BRONWYN RENNEX Director, Stills Gallery
“Jane Brown’s works first came to my attention when she presented Islands of the Colourblind at Breenspace in 2013. I found her photographs to have an amazing charisma or aura. Somehow she takes images of ordinary things and invests them with a great deal of meaning and feeling. Those works, like the ones we are showing at Stills, have a simultaneous sense of being of the past but also of the present.
I love how analogue the works are. I love that the magic is being created with light and chem- icals and chance and film in a darkroom. At the same time, it’s not just about the image for Jane, she thinks carefully about how the prints are presented, so the works are art objects in themselves.
Over 2013 and 2014 Jane’s work has garnered considerable attention. She was included in Melbourne Now at the National Gallery of Victoria in 2013; was awarded the Art and Australia/Credit Suisse Contemporary Art Award in 2014; and was commissioned by the Centre for Contemporary Photography to create work for The Sievers Project, which was exhibited both at the CCP in 2012 and at the Melbourne Art Fair in 2014.
This is the first time we’ve shown Jane’s work. We met at Melbourne Art Fair last year and have continued the conversation since then. Jane al- ready has work in public collections including the Art Gallery of New South Wales and the National Gallery of Victoria. Her previous series have sold well to public and private collectors and we expect that this new body of work will continue to do that.”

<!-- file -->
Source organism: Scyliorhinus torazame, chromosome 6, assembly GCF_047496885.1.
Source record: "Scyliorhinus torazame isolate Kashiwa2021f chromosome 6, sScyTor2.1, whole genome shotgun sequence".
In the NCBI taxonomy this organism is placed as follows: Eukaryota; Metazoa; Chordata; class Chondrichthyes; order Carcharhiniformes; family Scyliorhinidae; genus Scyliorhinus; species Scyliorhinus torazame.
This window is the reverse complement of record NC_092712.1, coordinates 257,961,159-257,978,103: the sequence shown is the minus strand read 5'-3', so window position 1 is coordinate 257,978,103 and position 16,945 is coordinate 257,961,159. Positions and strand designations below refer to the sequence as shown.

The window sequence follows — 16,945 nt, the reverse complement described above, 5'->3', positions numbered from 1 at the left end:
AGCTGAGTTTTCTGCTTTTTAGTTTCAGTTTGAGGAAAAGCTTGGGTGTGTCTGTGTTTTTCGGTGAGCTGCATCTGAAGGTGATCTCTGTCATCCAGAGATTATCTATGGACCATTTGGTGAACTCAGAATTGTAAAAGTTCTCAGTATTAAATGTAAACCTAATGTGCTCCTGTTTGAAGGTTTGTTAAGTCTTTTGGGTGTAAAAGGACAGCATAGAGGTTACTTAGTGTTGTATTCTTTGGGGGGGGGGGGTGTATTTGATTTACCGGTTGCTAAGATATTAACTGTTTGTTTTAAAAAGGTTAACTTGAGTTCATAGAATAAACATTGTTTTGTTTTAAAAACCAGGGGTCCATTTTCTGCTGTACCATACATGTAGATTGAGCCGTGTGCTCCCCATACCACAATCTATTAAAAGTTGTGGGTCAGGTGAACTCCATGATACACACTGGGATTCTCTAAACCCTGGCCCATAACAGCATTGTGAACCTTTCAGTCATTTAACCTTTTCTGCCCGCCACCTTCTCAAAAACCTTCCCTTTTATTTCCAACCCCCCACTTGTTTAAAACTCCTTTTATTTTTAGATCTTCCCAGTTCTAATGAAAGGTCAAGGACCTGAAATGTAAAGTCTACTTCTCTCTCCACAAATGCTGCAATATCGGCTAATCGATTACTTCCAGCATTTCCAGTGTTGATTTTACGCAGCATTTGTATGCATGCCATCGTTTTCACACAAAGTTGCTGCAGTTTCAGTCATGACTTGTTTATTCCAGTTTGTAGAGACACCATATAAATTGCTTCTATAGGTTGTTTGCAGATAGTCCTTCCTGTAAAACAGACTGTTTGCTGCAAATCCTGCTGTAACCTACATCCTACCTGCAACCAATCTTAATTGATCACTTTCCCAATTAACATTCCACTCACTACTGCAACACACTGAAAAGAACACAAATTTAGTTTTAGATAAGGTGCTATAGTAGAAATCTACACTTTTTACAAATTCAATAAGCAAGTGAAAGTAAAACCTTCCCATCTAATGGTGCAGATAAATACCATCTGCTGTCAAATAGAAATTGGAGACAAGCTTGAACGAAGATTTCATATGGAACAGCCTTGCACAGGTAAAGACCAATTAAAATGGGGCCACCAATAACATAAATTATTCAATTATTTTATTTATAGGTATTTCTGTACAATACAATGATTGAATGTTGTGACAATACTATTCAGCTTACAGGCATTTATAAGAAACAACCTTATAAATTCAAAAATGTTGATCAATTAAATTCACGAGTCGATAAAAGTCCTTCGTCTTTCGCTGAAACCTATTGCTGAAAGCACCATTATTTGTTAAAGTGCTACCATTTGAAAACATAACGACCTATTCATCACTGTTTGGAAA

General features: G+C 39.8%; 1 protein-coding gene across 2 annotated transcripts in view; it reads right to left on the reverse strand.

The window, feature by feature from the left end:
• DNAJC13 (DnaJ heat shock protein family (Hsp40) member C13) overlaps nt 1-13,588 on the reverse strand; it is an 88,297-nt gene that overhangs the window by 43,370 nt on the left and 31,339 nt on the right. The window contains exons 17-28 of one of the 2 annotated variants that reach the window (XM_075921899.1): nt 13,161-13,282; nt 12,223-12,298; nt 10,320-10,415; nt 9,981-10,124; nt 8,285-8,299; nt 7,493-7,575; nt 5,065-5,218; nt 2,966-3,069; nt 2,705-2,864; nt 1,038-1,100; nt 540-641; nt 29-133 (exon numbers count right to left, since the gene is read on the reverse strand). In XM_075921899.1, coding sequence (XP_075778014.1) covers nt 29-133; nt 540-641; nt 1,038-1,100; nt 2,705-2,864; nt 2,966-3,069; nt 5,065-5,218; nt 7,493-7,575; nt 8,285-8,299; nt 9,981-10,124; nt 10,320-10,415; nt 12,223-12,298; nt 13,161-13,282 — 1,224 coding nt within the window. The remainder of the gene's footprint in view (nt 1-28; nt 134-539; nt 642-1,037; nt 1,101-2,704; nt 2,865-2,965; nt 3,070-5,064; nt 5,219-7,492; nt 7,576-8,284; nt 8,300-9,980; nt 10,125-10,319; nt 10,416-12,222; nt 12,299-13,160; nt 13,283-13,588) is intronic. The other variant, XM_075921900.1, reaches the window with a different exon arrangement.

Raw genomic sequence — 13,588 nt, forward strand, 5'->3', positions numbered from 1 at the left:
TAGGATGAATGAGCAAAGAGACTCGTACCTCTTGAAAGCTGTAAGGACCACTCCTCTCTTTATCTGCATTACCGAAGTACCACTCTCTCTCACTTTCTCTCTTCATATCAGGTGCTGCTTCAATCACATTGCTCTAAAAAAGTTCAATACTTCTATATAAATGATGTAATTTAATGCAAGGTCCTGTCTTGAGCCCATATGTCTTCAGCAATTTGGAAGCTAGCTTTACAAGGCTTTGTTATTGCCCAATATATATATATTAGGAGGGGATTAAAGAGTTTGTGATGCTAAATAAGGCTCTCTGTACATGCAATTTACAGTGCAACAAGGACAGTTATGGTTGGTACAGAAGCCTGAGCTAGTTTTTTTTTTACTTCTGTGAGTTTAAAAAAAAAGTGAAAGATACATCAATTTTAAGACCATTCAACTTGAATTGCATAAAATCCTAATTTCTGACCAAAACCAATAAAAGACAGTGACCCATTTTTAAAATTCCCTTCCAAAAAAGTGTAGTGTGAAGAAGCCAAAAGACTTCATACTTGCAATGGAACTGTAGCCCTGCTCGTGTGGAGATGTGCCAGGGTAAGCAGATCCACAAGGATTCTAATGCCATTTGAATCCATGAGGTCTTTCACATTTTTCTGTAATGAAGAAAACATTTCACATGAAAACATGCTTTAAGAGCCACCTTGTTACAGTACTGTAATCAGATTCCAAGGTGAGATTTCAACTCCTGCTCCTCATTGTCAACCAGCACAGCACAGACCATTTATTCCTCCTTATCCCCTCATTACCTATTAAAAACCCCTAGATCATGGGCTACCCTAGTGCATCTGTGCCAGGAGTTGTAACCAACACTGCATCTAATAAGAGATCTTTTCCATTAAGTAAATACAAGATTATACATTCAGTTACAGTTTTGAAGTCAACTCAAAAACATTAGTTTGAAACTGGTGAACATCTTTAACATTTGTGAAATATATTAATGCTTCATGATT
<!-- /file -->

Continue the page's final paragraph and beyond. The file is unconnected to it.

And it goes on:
KYLA MCFARLANE Writer and curator
“A colleague took me to see Jane Brown’s work in an exhibition she had at Edmund Pearce Gallery, Australian Gothic, which I thought was really out- standing. Following this, Brown was one of eight artists I curated into the group exhibition CCP Declares: On the Nature of Things, held at Centre for Contemporary Photography in 2012. This was a declarative exhibition highlighting bodies of work by artists I considered to be key practitioners in contemporary photography and video practice
in Australia today. We have since commissioned new work with Jane at CCP for our The Sievers Project, in which emerging artists respond to the work and life of Australian modern photographer Wolfgang Sievers.
Hand printed with exceptional skill in her own darkroom, her generally small-scaled, gelatin silver photographs include diverse subjects taken in Australia and abroad – historical sites, landscapes, libraries, industrial sites, memorials, interiors, museums and on the street. Whilst Brown is technically adept, she is also conceptually rigorous and brings an eccentric and elegiac eye to her subjects. Her work engages with the history of photography, the melancholy of experience, the emotional resonance of place, photographic narrative as well as literary influences, particularly the work of W. G. Sebald. Brown has been consistently building these interests over the past few years and will, I believe, go from strength to strength. She is also adventurous – The Sievers Project saw her accessing sensitive mining sites at Broken Hill and a former paper mill in Melbourne, experimenting with scale and selenium toning.”